Ms. Janki’s presentation underscored the urgency for action, suggesting that Jamaica should address the looming threat highlighted by the oil spill modelling. As a seasoned litigator against the fossil fuel industry, she stressed the pivotal role of climate change litigation in pursuing justice and holding polluters accountable for their actions. She currently leads litigation against the fossil fuel industry and dangerous deep-water drilling offshore Guyana. 

During her presentation, Ms. Janki also said:

During her presentation Ms. Janki also said: “When everyday people and our more than human companions are dying and suffering because of fossil fuels, then it is too late for a just transition.”

Melinda Janki, March 15, 2024

She highlighted that climate change litigation is a tool to be used to seek justice. She said: “Justice is what requires us to think differently and requires us as lawyers to create new legal tools to halt the pollution, to make the polluters pay, to make them pay to remove their pollution, and make them pay compensation for the suffering they have caused. Justice is what we do.”

Melinda Janki, March 15, 2024
It’s not a climate or energy crisis: it’s a political and legal crisis, says Guyanese environmental lawyer
The expressive Professor Michael Taylor of the University of the West Indies’ Climate Studies Group introduced us to the concept of “attribution science,” which he said adds new weight to legal cases and Loss and Damage considerations./Emma Lewis

Reflecting on Ms. Janki’s presentation, Dr. Theresa Rodriguez-Moodie, JET’s CEO said: “I’ve never heard the choice laid out so starkly, that continued fossil fuel use is incompatible with justice. Her presentation was a strong reminder of why we need to urgently transition out of the fossil fuel industry.”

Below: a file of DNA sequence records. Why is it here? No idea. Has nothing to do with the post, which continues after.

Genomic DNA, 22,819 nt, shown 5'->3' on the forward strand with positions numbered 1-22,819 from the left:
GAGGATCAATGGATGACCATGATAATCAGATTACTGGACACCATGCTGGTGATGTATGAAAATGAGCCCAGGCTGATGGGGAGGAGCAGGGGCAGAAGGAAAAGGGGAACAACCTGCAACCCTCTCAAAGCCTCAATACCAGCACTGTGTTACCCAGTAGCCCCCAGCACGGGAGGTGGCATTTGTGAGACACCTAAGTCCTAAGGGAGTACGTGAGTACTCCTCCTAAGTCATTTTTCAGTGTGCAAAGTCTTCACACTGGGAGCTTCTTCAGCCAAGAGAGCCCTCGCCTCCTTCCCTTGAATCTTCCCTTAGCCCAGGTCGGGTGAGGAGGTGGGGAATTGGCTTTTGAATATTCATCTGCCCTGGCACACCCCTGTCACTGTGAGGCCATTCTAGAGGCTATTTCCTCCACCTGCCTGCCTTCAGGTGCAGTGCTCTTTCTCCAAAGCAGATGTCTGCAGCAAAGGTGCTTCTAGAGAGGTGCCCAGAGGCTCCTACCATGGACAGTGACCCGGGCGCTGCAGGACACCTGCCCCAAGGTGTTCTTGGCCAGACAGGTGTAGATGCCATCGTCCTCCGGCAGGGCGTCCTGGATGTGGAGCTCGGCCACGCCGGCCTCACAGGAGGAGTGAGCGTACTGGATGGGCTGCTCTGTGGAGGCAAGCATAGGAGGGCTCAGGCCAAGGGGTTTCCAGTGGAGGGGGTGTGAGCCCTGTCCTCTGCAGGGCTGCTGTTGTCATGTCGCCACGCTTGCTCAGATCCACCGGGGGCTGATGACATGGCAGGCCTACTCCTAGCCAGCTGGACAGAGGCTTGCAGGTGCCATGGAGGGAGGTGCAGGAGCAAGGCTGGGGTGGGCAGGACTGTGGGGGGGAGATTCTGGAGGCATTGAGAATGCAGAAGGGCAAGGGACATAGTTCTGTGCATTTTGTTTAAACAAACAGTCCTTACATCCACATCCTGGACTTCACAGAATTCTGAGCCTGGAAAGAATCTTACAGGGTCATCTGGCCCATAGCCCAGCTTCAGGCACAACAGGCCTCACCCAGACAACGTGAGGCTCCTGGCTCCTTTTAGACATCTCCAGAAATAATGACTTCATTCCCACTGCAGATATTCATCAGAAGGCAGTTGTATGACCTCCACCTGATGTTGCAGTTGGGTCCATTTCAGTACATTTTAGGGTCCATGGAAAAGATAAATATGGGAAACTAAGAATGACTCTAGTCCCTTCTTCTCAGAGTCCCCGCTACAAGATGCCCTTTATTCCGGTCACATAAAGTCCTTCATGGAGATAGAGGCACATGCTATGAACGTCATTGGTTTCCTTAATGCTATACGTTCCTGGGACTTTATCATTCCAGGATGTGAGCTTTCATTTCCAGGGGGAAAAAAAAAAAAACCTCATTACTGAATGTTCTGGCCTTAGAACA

Theresa Rodriguez-Moodie, March 15, 2024

The panellists, Professor Michael Taylor (Climate Scientist), Mrs. Danielle Andrade Goffe (Attorney-at-Law), and Dr. Lloyd Barnett (Attorney-at-Law), explored topics of attribution science and the role it could play in legal cases and seeking loss and damage funds, environmental justice, the adequacy of existing legal frameworks, the role of climate litigation and the constitutional right to a healthy environment. 

Key takeaways included the imperative to protect vulnerable groups, the need for enhanced legal activism, the need for legislative reform, the significance of attribution science in legal proceedings, and the importance of judiciary education on climate-related matters.

This seminar marks the first instalment of a series tailored for legal professionals and is part of a broader project funded by the Open Societies Foundation (OSF), which received additional support from the True Costs Initiative (TCI).

This contribution was originally published by Petchary.


Picture of Emma Lewis

Emma Lewis

Emma Lewis is a British-Jamaican freelance writer, blogger and advocate for the environment, climate change and human rights issues, living in Kingston for 36 years. She is a retired Public Affairs Specialist and also worked in publishing. She is a graduate of Oxford University, UK.